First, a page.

Replacing your Film Cameras Light Seals

Replacing your light seals is an essential skill to have if you are a film photographer. You may be thinking to yourself "Oh no, I could never do that" but it is actually an easy skill to master. 

What are lightseals?

Light seals are the thin foam strips that help keep the inside of your film camera light tight. If these seals are damaged in some way, you will get light leaks, which appear on your colour film photos as orange or blue splotches or lines, and white lines in black and white photos. Following this simple guide, you will be able to replace these seals and give your camera a new lease of life.

How often do you need to replace light seals?

Normally you would replace your light-seals every 5 years or so. This is a short enough time that the light-seal material has not degraded. This is an important factor, because while your film may not have light leaks, the foam material the light-seals are made from may crumble and get on your film or trapped in the lens or film winding mechanism. I would highly recommend if you purchase a film camera from a private seller, you replace the light-seals regardless of condition as you don't know the true history of the camera and have no option of refund or repair.

Which seals need to be repaired?

Depending on the colour of the light leak, you can tell where the issue is.

If your light leak is red, orange or yellow, it has hit the rear, red sensitive layer of the film first. This is by far the most common type of light leak and normally appears as a straight line down the photo, where light has entered at the rear door hinge of the camera.

If your light leak has a blue colour to it, it means it has come from the front of the camera, entering through the lens and hitting the blue sensitive colour layer of the film first. This normally means you will need to send your camera for a repair

How to change your light-seals in 3 steps

What you need to change your seals

  • Cocktail sticks
  • Cotton swabs
  • New lightseals
  • An exacto knife, ruler and cutting mat
  • Isopropyl/rubbing Alcohol
  • An air blower and brush

1. Strip your old seals

It is essential to remove all of your old light-seals before putting in your fresh ones. Old foam can be very crumbly which is why I recommend having an air blower and brush on hand so you can remove any dust or crumbly bits as you are working.

I typically use toothpicks to remove my light-seals, they are soft enough that using them does not damage the paint of the camera in any way . Using a thin sharp screwdriver  to remove light-seals can be quicker but this is highly likely to scratch the paint with a small slip of the hand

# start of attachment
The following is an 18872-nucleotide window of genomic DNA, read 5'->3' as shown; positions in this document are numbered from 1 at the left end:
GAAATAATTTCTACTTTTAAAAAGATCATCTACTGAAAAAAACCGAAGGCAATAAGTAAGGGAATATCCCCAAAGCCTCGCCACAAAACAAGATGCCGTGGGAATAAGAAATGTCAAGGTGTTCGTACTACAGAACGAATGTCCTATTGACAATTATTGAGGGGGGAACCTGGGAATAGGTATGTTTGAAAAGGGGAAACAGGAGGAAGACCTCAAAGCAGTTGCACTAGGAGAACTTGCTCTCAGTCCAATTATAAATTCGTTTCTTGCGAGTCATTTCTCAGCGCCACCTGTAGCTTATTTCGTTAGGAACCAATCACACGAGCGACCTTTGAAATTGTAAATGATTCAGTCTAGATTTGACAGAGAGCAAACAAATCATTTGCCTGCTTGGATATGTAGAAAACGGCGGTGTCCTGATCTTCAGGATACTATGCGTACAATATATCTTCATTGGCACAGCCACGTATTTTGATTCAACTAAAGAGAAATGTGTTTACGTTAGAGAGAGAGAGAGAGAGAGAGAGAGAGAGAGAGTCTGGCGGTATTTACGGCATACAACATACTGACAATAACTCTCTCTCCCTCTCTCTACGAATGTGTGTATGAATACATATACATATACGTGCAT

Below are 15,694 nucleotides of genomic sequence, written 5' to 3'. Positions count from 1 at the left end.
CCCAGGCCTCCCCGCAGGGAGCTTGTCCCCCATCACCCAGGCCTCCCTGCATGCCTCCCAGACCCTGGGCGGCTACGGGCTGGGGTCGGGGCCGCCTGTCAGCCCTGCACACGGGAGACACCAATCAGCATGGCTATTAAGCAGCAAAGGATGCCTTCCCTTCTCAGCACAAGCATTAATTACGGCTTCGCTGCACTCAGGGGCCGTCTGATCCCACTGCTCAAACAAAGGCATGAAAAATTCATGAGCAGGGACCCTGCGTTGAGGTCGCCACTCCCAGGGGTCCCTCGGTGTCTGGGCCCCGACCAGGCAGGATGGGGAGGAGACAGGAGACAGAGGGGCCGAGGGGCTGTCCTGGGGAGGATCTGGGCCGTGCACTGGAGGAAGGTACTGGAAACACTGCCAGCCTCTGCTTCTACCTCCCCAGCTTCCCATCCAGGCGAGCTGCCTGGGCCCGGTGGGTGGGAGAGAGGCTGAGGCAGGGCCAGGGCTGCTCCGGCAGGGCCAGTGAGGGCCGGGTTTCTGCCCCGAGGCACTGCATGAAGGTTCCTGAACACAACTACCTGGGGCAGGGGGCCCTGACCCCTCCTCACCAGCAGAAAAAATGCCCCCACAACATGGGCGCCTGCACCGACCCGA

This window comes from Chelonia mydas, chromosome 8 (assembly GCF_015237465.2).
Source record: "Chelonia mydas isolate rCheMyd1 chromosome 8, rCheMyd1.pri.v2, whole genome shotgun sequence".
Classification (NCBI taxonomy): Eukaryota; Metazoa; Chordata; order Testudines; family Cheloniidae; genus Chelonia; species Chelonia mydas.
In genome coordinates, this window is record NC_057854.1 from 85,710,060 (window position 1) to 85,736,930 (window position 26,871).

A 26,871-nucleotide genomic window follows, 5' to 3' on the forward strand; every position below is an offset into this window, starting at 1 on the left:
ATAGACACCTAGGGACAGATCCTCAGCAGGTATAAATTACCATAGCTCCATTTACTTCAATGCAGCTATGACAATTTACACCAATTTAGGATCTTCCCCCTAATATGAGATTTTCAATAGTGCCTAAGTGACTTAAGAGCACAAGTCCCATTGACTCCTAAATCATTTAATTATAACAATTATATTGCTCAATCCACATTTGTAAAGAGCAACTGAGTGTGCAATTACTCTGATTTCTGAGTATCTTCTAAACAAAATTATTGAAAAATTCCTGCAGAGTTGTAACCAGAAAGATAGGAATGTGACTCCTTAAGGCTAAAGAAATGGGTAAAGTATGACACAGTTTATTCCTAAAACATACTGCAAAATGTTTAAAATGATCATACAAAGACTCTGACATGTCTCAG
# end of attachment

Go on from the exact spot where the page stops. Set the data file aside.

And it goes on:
Run your toothpick along the bits highlighted below, removing all foam that is visible. 

Once you've removed the bulk of your old light-seals, you can remove any residue by using cotton swabs, dipping them in alcohol to remove any residue remaining from the old light-seals.

2. Measure and cut new seals

You can skip this step by buying pre-cut seals which are available for the majority of popular cameras, but it is often better value to buy an uncut foam sheet and measuring out and cutting the correct sizes yourself.

The light seal foam normally comes as a foam sheet with a sticky side covered with a paper backing, this means you have to draw a mirror version of your light seals on the backing as they will be flipped so you can install them to the camera.

Using a pen and ruler, measure out your light-seals and draw them in a mirrored version onto the backing paper of your foam. Then using an exacto knife, or at a pinch a scissors, cut out your lightseals. 

Dry fit them into the camera before peeling off the backing paper, and make any adjustments needed, you dont have to have them 100% perfect as once the backing paper is removed, the foam can be slightly stretched or squashed to fit into any crevices.

3. Installing your new seals

Once everything is measured and cut into shape, you are ready to install your lightseals. Lightseals are installed the exact same as stickers, you peel the back off them and apply them into place. Once you’ve got the right shapes measured and cut, it’s time to glue them on. 

A handy trick i use for the long thin pieces is to apply a little alcohol to the sticky side of the light seal, this makes the light seal easier to apply as it temporarily stops the sticky side sticking. However, a little goes a very long way as you dont want the light seal to lose its stickyness permanently. As you install the new seals, try to be neat and not leave any of the glue side facing outwards; fill the entire gap, but don’t leave any extras that could prevent closing the film door. And remember to fill all the places where you scrubbed the old material. 

The final test is to close the camera door and ensure it isn’t too tight. It should add more spring than with the old seals, as the new material acts like rubber padding, but you shouldn’t have to use significant force to close the camera back.

Now you are ready to shoot! 

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